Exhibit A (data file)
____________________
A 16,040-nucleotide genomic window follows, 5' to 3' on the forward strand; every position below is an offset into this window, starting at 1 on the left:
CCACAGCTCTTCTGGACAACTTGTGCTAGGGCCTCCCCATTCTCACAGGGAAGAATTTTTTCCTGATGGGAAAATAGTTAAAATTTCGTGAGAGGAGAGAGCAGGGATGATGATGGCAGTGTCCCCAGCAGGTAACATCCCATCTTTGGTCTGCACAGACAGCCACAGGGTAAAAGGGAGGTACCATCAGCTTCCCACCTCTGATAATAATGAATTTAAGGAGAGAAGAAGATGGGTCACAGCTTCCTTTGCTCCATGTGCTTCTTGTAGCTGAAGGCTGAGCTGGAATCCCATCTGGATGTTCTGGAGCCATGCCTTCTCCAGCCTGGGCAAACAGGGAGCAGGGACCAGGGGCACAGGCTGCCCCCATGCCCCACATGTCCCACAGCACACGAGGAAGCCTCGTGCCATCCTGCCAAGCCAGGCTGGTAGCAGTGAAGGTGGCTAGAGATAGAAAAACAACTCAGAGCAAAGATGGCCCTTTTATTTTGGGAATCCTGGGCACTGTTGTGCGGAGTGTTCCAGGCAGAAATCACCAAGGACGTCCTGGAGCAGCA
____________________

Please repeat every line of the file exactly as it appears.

A 16,040-nucleotide genomic window follows, 5' to 3' on the forward strand; every position below is an offset into this window, starting at 1 on the left:
CCACAGCTCTTCTGGACAACTTGTGCTAGGGCCTCCCCATTCTCACAGGGAAGAATTTTTTCCTGATGGGAAAATAGTTAAAATTTCGTGAGAGGAGAGAGCAGGGATGATGATGGCAGTGTCCCCAGCAGGTAACATCCCATCTTTGGTCTGCACAGACAGCCACAGGGTAAAAGGGAGGTACCATCAGCTTCCCACCTCTGATAATAATGAATTTAAGGAGAGAAGAAGATGGGTCACAGCTTCCTTTGCTCCATGTGCTTCTTGTAGCTGAAGGCTGAGCTGGAATCCCATCTGGATGTTCTGGAGCCATGCCTTCTCCAGCCTGGGCAAACAGGGAGCAGGGACCAGGGGCACAGGCTGCCCCCATGCCCCACATGTCCCACAGCACACGAGGAAGCCTCGTGCCATCCTGCCAAGCCAGGCTGGTAGCAGTGAAGGTGGCTAGAGATAGAAAAACAACTCAGAGCAAAGATGGCCCTTTTATTTTGGGAATCCTGGGCACTGTTGTGCGGAGTGTTCCAGGCAGAAATCACCAAGGACGTCCTGGAGCAGCA